US 6397658 B1
Measurement of volatile substances in a global manner with no prior separation of the different compounds, wherein the volatiles produced are collected by adsorption on an adsorbent surface, the collected substances are next desorbed directly in a detector, or desorbed and conveyed by means of an inert gas through a capillary tube to a detector, for analysis of the signals obtained.
1. Method for measuring volatile substances in a global manner, without prior separation of the different compounds, which comprises:
placing a sample to be analyzed in a container with a head space over the sample in the container so that volatile substances are produced in the head space from the sample;
collecting the volatile substances produced in the head space after an equilibration time on a means for collecting the volatile substances which includes adsorption on at least one adsorbent surface introduced into the head space, wherein the means for collecting the volatile substances is based on at least one SPME (Solid Phase Micro Extraction system) and includes an injector with a septum;
removing said adsorbent surface from the head space and transporting the adsorbent surface with collected substances into a desorption system and transferring said collected substances to a detector by one of
desorbing said collected substances directly in said detector, and
desorbing and conveying said collected substances by means of an inert gas through a capillary tube,
wherein said detector detects the volatile substances and produces at least one signal therefrom;
obtaining at least one of a mathematical and statistical analysis of the signal obtained, wherein the analysis is reproducible and correlates with a sensory analysis.
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7. Device for measuring volatile substances in a global manner without prior separation of the different compounds, which comprises:
a container for receiving a sample to be analyzed with a head space therein over the sample in the container for volatile substances produced from the sample;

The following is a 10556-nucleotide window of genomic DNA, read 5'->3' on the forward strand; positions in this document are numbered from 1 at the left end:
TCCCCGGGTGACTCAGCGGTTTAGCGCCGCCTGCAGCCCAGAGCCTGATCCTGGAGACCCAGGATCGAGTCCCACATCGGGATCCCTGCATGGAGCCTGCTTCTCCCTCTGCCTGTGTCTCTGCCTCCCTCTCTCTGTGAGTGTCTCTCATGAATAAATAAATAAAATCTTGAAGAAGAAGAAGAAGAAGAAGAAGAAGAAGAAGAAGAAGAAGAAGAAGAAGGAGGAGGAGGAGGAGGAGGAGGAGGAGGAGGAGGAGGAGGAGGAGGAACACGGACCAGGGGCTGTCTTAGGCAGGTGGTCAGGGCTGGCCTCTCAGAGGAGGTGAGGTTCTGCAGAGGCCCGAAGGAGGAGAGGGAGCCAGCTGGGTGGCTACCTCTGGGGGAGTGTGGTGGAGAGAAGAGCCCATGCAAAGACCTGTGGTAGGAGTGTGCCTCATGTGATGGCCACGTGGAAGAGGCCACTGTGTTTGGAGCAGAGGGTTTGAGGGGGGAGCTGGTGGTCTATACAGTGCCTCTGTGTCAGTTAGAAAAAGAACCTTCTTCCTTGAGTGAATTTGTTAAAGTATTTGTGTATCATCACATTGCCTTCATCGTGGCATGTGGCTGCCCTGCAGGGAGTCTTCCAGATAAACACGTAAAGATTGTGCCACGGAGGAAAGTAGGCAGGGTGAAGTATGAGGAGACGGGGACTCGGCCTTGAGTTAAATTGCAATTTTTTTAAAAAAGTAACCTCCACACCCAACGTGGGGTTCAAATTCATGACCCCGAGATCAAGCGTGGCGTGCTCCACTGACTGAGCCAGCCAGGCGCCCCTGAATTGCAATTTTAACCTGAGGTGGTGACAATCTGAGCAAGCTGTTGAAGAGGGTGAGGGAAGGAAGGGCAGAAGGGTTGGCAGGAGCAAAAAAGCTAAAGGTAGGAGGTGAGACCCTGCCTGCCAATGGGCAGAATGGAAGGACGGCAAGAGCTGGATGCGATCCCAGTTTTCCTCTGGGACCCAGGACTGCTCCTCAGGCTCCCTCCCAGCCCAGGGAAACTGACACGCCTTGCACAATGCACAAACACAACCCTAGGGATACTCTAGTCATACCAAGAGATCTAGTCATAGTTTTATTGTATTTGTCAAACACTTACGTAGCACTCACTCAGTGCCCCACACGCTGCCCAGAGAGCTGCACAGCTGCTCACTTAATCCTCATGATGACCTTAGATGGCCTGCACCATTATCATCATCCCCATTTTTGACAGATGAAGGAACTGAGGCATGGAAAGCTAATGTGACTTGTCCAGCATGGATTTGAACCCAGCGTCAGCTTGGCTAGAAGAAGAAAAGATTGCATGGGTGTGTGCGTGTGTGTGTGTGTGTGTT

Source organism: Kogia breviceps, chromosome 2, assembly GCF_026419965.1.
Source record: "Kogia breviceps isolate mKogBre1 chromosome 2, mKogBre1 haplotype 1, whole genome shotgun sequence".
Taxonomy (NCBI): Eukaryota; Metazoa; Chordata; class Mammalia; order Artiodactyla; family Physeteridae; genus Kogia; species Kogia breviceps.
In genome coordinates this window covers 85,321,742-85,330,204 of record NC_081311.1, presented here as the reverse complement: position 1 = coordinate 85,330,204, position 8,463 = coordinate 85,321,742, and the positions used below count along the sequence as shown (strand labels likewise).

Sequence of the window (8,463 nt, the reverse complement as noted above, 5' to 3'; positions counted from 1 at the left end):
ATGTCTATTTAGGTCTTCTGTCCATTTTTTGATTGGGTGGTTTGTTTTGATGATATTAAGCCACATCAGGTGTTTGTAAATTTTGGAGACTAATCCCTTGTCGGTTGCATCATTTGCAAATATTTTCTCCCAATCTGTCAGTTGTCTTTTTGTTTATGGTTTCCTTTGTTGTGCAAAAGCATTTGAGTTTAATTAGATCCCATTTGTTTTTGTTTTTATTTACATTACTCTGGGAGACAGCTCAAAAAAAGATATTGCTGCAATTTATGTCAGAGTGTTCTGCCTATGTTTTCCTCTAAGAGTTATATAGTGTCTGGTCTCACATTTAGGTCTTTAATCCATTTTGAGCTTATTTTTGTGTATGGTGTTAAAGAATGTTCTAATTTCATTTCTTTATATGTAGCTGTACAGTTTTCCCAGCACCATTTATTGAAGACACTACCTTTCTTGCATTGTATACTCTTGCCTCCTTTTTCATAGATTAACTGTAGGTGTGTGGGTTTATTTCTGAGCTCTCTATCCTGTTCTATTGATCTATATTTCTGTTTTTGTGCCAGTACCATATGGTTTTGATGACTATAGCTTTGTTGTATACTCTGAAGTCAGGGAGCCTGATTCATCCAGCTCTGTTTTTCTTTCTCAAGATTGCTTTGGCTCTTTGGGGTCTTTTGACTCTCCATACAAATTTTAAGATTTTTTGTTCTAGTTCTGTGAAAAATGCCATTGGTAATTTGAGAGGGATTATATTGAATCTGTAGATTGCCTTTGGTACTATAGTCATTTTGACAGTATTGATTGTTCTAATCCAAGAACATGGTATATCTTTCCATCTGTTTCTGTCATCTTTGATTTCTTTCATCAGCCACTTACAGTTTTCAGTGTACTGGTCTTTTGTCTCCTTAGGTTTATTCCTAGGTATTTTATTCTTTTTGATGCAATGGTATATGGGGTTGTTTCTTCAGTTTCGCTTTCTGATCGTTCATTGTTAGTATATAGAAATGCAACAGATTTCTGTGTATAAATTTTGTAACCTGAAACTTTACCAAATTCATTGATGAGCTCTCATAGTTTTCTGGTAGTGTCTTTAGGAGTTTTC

means for collecting the volatile substances after an equilibration time, including at least one adsorbent surface introduced into the head space, wherein the means for collecting the volatile substances is based on at least one SPME (Solid Phase Micro Extraction system) and includes an injector with a septum;
a desorption system spaced from the container for receiving the adsorbent surface with collected substances;
a detector for receiving the collected volatile substances and producing a signal therefrom; and
an evaluation system for receiving said signal and obtaining at least one of a mathematical and statistical analysis of the signal.
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The invention concerns a method and a device for measuring volatile substances in a global manner, with no prior separation of the different compounds. By “global volatiles” it is desired to signify that it is not necessarily a question of all the volatiles, but particularly a representative fraction of the set of volatiles released by an object. These volatile substances generally constitute the smell of a food or of an object. The measurement of the smell of a food or of an object in its global form represents a substantial advantage both quantitatively (intensity of the smell) and qualitatively (nature of the compounds constituting the smell). Although it is possible, as far, of course, as the key substances are known accurately, to quantitatively analyze the compounds constituting the aromatic profile of a product, it was not possible, until the development and perfecting of the techniques described below, to evaluate the volatile fraction in its global form. In the full assurance of this established fact, in the light of the results which have been obtained by virtue of the present invention, it can be considered that it is now possible to measure and quantitatively analyze, in a reproducible and reliable manner, this notion of “fragrance”.